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I have a laptop and it's being a nightmare to properly set up an external monitor I use. I had ubuntu 11.10 installed through wubi and it worked as I wanted, I started the laptop with the lid closed and the image automatically went to the monitor.

Later I decided to format my pc and used the opportunity to properly install ubuntu on a separate partition, as i might need more than the 30Gb that wubi imposes. After this ubuntu can no longer recognize the plugged monitor (doesn't even show up on the display settings) and the laptop monitor is shown as 'unknown'.

I tried installing the nvidia recommended drivers and tried to use the nvidia tool to set up the monitors. I was able to put the image only on the external monitor, but when I unplug it I get no image at all on my laptop.

After this I tried a lot of uninstalling and reinstalling ubuntu with no success, though the funny thing is that I found out that if I start ubuntu in a bootable pen (that 'try ubuntu' option) it works fine, it detects the displays properly.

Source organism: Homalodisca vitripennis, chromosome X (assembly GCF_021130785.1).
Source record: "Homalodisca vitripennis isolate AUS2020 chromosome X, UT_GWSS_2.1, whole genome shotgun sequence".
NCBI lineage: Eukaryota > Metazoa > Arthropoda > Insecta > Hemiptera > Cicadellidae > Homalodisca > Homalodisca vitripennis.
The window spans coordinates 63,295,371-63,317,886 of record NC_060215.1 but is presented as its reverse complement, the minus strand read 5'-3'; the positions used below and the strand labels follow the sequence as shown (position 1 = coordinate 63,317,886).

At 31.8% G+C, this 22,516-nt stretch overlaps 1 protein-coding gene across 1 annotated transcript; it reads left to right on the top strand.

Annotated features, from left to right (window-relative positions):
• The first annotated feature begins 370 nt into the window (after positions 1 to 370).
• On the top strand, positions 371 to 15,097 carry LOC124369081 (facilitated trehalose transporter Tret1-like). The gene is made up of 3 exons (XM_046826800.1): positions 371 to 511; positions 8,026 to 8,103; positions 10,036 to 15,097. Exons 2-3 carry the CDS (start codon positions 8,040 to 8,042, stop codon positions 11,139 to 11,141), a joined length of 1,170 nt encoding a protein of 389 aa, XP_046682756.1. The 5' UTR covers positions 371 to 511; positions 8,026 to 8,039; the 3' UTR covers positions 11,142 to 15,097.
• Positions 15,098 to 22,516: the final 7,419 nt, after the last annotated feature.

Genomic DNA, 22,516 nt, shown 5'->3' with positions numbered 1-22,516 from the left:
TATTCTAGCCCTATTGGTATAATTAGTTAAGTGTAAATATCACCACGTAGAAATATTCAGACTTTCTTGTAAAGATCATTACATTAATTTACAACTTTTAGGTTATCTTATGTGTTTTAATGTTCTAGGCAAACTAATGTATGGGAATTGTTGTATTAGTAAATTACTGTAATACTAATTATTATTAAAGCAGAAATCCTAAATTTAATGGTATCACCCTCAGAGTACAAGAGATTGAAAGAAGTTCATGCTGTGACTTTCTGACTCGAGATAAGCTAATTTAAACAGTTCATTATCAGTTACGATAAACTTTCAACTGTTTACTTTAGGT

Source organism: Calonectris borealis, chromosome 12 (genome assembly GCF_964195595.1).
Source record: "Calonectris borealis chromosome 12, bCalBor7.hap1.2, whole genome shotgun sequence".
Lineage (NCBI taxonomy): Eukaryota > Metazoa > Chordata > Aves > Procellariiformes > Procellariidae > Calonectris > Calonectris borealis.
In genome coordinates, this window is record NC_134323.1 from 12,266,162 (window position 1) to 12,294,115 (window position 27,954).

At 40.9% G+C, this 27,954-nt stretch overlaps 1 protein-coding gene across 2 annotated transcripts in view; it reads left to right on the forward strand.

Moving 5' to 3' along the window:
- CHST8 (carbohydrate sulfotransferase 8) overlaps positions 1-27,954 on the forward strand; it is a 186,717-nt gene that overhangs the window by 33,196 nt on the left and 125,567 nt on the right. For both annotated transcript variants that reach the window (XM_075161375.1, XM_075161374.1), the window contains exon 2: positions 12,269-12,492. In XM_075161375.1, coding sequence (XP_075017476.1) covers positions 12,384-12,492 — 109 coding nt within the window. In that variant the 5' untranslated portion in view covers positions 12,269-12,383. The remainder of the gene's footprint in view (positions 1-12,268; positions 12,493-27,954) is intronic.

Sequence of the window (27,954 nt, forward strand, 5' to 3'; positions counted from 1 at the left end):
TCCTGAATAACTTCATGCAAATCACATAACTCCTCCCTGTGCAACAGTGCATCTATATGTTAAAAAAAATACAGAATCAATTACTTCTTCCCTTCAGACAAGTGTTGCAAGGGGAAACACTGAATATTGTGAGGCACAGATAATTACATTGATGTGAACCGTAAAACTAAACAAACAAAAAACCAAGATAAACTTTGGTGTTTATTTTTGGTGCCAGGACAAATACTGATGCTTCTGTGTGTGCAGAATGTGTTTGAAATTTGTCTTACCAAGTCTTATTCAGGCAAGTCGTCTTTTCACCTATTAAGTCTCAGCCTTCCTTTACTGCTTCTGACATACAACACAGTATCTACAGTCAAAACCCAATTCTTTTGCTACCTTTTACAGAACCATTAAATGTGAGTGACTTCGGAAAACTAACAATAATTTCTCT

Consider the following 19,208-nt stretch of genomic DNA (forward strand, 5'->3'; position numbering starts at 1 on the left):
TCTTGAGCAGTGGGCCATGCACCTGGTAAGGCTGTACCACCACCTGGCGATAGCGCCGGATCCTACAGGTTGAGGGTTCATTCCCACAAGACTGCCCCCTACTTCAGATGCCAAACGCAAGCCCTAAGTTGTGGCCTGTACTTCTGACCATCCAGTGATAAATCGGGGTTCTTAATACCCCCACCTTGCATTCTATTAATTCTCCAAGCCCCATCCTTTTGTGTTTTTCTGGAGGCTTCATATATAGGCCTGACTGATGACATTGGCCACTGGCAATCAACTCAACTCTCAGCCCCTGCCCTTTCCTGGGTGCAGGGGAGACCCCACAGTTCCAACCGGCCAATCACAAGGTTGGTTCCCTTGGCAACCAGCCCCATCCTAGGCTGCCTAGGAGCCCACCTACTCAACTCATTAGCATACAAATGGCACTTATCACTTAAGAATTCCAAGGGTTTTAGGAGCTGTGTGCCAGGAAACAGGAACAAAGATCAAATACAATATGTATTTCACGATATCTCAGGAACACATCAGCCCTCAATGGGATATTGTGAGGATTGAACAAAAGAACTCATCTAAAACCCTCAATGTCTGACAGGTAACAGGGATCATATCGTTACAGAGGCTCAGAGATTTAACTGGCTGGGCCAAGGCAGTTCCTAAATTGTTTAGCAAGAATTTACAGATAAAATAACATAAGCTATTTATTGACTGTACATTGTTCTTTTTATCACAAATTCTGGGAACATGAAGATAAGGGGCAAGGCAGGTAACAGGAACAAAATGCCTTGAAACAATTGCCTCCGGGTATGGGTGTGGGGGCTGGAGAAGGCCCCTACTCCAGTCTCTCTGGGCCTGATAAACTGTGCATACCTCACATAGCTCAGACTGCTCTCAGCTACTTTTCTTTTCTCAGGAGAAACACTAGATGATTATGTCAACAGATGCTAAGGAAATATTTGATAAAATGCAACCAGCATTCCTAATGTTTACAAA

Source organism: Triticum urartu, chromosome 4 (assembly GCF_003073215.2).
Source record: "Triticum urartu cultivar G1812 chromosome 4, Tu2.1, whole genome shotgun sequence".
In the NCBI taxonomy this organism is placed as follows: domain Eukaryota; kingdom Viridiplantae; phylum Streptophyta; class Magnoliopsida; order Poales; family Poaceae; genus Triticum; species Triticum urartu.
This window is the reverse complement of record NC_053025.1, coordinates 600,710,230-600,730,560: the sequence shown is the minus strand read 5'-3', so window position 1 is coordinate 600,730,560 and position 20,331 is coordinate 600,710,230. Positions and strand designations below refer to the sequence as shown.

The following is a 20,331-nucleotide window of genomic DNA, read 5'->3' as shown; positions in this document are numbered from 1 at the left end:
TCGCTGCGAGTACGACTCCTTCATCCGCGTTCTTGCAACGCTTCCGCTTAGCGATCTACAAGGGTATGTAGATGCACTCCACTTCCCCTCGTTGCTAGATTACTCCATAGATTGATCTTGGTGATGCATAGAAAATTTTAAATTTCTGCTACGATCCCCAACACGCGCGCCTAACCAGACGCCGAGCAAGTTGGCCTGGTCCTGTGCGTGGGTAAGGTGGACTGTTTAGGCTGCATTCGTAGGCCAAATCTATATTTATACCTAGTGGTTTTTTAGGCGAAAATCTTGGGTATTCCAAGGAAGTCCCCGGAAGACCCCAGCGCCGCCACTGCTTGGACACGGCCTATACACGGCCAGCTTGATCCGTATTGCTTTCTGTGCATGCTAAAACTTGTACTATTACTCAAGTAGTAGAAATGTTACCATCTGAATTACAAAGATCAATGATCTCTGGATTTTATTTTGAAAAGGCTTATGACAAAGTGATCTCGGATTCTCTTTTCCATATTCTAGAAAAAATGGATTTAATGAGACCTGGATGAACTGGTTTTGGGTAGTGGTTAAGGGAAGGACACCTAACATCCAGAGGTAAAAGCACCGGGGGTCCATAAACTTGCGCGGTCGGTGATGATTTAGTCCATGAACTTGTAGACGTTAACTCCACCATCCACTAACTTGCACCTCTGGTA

Between this and all the OS reinstalls I managed to render my Windows7 unbootable and though I now have fixed that, right now I don't have ubuntu installed and I'm hopping that if I install wubi again I might solve this problem, though I would like to know if there is something I could try if I actually reinstall it again or if I better just install wubi and use some workaround to increase it's space.

It seems like a joke that such a simple task as plugging a screen can give so many problems to solve.

Thanks for any help you can provide.

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Wubi shouldn't be any different to a normal install. You may reinstall it and find that it doesn't work either. I think it'd be better to just work on your actual problem. In my opinion.

If you do go with Wubi, then I'd recommend synchronized, real time backups. Any data stored on the virtual disk is contained within a single file and it's a higher risk running a loop file system than on a partition.

The only differences between Wubi and a normal install is I believe you get the option to install closed source drivers during the normal install.

One last thing, if you still have that working Wubi install backed up, you can migrate it to a normal install (from the root.disk) and that gives you an identical install to your Wubi install, except no virtual disk.

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